Is there a real difference between an op-ed and a letter to the editor?

They are both opinion pieces. In that sense they are very similar. The differences are often cosmetic.

Letters to the editor are generally printed in the editorial page. “Op-Ed”, which is short for “opposite editorial” means the page, is physically opposite the editorial page.

A Letter to the Editor is short – 200 to 300 words. An Op-Ed is a longer piece – 750 to 1000 words.

A letter to the editor can be in reaction to a day to day or a larger issue. An op-ed should generally be about a larger issue.

As a result, there can be many letters to the editor on a single topic. A particular issue is unlikely to have more than two op-eds at a time – one for and one against.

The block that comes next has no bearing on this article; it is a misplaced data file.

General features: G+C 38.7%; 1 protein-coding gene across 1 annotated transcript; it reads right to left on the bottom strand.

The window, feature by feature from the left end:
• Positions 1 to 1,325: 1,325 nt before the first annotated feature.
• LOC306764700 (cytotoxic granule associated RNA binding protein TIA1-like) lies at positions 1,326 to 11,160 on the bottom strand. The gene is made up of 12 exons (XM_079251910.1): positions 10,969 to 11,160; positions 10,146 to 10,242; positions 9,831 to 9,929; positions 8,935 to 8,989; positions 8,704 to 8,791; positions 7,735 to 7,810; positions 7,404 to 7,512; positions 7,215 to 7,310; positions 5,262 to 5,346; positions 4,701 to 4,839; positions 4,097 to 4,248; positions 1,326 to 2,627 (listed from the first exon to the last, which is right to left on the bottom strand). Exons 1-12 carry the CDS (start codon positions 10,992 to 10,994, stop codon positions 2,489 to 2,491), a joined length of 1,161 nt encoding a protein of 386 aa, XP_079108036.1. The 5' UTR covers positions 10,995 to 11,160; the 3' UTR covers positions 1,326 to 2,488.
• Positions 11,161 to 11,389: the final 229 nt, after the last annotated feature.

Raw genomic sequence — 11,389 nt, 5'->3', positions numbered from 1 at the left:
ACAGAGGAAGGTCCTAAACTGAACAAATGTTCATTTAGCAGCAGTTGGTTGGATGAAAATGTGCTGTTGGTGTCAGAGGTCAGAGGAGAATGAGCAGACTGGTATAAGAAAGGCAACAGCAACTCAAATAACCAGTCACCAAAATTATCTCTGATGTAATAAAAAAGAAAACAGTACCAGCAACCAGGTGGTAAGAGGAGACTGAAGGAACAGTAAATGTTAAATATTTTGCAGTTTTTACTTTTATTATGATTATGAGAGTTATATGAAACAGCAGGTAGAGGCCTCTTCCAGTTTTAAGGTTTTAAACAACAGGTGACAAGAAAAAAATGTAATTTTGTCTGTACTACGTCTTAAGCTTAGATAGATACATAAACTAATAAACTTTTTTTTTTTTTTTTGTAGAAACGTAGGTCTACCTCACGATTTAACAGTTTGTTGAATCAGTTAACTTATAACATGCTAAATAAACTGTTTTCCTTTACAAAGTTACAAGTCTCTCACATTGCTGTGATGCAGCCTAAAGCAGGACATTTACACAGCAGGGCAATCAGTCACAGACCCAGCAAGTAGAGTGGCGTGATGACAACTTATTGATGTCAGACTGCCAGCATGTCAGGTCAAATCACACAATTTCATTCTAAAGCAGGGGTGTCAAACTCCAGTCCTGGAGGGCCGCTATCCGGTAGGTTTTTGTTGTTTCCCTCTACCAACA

Here is an important difference. A letter to the editor is generally a reaction to an editorial or an op-ed or a news item. An op-ed on the other hand, often addresses issues introduced by the writer.

Anyone (well almost anyone) has a shot at having his/her letter printed. The author of an Op-Ed will almost always need to have knowledge, experience or expertise in his topic. The “Standing” of the author is often the most important criterion in getting the Op-Ed published.

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